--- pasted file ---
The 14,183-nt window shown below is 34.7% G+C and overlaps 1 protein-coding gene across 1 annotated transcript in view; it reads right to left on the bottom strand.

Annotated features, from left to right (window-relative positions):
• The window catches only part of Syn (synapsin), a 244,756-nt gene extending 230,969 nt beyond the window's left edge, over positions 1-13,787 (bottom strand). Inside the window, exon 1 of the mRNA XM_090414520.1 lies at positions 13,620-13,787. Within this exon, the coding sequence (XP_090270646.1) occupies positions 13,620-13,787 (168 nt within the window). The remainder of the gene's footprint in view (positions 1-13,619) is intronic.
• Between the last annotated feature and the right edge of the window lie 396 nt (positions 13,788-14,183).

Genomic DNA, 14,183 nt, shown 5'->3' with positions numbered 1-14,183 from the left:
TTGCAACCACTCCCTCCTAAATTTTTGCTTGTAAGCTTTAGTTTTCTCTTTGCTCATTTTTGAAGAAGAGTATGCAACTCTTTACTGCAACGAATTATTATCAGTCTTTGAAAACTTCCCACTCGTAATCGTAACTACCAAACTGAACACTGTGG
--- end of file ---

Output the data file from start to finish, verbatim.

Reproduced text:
The 14,183-nt window shown below is 34.7% G+C and overlaps 1 protein-coding gene across 1 annotated transcript in view; it reads right to left on the bottom strand.

Annotated features, from left to right (window-relative positions):
• The window catches only part of Syn (synapsin), a 244,756-nt gene extending 230,969 nt beyond the window's left edge, over positions 1-13,787 (bottom strand). Inside the window, exon 1 of the mRNA XM_090414520.1 lies at positions 13,620-13,787. Within this exon, the coding sequence (XP_090270646.1) occupies positions 13,620-13,787 (168 nt within the window). The remainder of the gene's footprint in view (positions 1-13,619) is intronic.
• Between the last annotated feature and the right edge of the window lie 396 nt (positions 13,788-14,183).

Genomic DNA, 14,183 nt, shown 5'->3' with positions numbered 1-14,183 from the left:
TTGCAACCACTCCCTCCTAAATTTTTGCTTGTAAGCTTTAGTTTTCTCTTTGCTCATTTTTGAAGAAGAGTATGCAACTCTTTACTGCAACGAATTATTATCAGTCTTTGAAAACTTCCCACTCGTAATCGTAACTACCAAACTGAACACTGTGG